GAO sides with Navy in dispute over networked warships buy

GAO sides with Navy in dispute over networked warships buy

The General Accounting Office has upheld a Navy decision to award Northrop Grumman Corp. a $2.9 billion contract to design smart destroyers.

Last Monday, GAO denied a protest from Bath Iron Works, a unit of General Dynamics Corp.

'Based on our review of the record, and after considering all of the protestor's various challenges to the award ' we find no basis to question the Navy's determination,' GAO said.

The Navy awarded the contract in April [see story at].

Bath Iron Works filed its protest the following month, challenging the fairness of the selection process for the DD(X) procurement [see story at,].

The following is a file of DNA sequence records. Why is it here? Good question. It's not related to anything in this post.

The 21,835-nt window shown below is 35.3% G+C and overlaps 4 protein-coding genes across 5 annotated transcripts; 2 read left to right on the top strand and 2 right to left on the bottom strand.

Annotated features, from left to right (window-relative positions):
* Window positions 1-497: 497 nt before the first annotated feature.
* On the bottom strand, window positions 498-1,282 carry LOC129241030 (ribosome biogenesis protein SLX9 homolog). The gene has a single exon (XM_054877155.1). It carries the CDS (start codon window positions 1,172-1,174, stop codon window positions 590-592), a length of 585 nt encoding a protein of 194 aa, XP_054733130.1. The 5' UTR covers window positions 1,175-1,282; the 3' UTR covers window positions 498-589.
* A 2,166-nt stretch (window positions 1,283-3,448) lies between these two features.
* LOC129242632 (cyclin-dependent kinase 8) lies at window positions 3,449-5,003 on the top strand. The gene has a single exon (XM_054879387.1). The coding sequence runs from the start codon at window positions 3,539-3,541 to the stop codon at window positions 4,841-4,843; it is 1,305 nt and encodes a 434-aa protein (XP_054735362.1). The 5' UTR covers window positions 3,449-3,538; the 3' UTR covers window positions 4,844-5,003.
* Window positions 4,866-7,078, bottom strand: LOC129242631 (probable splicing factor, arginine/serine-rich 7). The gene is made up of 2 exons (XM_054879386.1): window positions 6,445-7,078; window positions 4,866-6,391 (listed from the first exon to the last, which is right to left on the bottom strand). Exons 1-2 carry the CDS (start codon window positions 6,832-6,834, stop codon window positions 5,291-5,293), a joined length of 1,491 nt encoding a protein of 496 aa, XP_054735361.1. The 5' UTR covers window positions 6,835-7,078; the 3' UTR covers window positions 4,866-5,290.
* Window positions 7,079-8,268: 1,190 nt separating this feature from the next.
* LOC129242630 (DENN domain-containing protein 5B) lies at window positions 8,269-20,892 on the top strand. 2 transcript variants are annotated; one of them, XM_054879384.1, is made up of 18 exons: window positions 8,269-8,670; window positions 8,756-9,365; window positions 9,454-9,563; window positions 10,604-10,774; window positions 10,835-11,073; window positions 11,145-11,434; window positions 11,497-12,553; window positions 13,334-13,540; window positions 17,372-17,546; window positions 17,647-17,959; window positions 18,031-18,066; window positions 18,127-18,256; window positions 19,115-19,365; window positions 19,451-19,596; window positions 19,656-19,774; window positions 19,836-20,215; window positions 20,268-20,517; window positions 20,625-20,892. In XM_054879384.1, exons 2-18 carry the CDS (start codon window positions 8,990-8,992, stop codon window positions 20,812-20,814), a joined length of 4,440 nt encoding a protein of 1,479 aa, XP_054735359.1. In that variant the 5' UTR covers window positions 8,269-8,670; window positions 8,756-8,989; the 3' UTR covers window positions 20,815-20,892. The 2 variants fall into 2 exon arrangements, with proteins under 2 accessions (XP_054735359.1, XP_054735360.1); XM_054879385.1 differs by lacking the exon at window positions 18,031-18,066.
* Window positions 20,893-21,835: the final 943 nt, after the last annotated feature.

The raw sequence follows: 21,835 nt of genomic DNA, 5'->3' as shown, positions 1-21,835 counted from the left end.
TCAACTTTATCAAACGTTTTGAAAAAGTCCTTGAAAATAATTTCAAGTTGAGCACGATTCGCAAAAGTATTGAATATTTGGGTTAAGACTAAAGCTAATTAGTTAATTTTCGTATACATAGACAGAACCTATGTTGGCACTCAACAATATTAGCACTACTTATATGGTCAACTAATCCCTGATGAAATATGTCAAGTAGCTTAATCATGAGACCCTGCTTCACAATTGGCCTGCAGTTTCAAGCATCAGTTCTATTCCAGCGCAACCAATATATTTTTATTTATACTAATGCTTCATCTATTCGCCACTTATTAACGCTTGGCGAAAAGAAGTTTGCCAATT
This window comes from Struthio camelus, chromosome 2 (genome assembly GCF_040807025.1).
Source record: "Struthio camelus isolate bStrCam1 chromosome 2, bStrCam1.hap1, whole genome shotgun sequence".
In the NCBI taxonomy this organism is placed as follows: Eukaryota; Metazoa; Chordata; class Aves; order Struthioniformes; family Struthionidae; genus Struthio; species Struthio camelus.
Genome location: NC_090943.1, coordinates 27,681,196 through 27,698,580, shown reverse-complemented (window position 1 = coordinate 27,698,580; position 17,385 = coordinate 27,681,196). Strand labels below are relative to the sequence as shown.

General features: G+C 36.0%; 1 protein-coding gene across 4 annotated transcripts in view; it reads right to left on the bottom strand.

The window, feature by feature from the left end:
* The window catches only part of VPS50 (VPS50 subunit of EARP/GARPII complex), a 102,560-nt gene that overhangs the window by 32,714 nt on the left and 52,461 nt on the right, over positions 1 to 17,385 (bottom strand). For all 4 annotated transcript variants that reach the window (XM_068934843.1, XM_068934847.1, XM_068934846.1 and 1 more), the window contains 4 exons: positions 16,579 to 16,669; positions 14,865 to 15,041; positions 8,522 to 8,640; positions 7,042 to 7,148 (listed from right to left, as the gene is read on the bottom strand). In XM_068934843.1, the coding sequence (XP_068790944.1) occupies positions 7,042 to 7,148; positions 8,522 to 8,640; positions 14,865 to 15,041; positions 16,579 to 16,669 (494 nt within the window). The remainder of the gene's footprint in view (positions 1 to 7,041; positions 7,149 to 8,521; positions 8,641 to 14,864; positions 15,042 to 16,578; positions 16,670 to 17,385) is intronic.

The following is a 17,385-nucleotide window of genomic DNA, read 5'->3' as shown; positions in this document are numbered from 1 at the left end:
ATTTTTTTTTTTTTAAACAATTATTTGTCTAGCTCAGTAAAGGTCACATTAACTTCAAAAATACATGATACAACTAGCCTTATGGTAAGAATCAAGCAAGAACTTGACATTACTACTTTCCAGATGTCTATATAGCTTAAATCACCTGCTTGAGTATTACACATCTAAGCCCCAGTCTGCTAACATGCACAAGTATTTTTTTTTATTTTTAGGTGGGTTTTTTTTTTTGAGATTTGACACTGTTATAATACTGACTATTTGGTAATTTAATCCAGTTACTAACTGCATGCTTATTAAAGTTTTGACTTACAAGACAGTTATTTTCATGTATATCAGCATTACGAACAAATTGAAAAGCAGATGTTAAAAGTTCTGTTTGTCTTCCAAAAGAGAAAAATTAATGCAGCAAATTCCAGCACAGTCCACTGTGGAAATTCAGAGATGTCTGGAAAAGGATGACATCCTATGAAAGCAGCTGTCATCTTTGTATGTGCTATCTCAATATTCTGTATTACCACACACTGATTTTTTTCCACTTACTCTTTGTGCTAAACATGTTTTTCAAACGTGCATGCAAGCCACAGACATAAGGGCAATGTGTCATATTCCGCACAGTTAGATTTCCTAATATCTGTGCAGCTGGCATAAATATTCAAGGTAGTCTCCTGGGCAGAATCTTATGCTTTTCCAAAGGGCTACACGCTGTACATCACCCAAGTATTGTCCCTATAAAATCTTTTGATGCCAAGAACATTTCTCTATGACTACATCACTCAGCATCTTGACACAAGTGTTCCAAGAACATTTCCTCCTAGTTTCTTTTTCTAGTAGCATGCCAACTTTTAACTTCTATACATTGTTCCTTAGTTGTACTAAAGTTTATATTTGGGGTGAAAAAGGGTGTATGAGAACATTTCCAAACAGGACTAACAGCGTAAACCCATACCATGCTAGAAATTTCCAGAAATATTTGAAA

In a 30-page ruling, GAO said the engineering development models in the bid that the Northrop Grumman team submitted were 'clearly superior' to those of Bath Iron Works and 'represented significant advances in technology, warfighting capability and survivability.'

The design phase for DD(X)'which is a term combining the Navy shorthand for destroyer, DD, with one for experimental, X'will include the development of integrated combat systems and automated end-user systems that sailors will use for many shipboard tasks, such as propulsion monitoring and radar steering. The Navy also wants the ships' networks to let sailors connect with systems on submarines, aircraft and satellites to collect information.

Through the DD(X) program, which is the follow-on to an earlier stalled program for a new series of smart naval warships, the Navy eventually plans to replace its Aegis destroyers. But the Navy does not yet know how many of these ships, laden with built-in IT and communications systems, it will build. The service's plans call for awarding a second contract in 2005 to build the ships.


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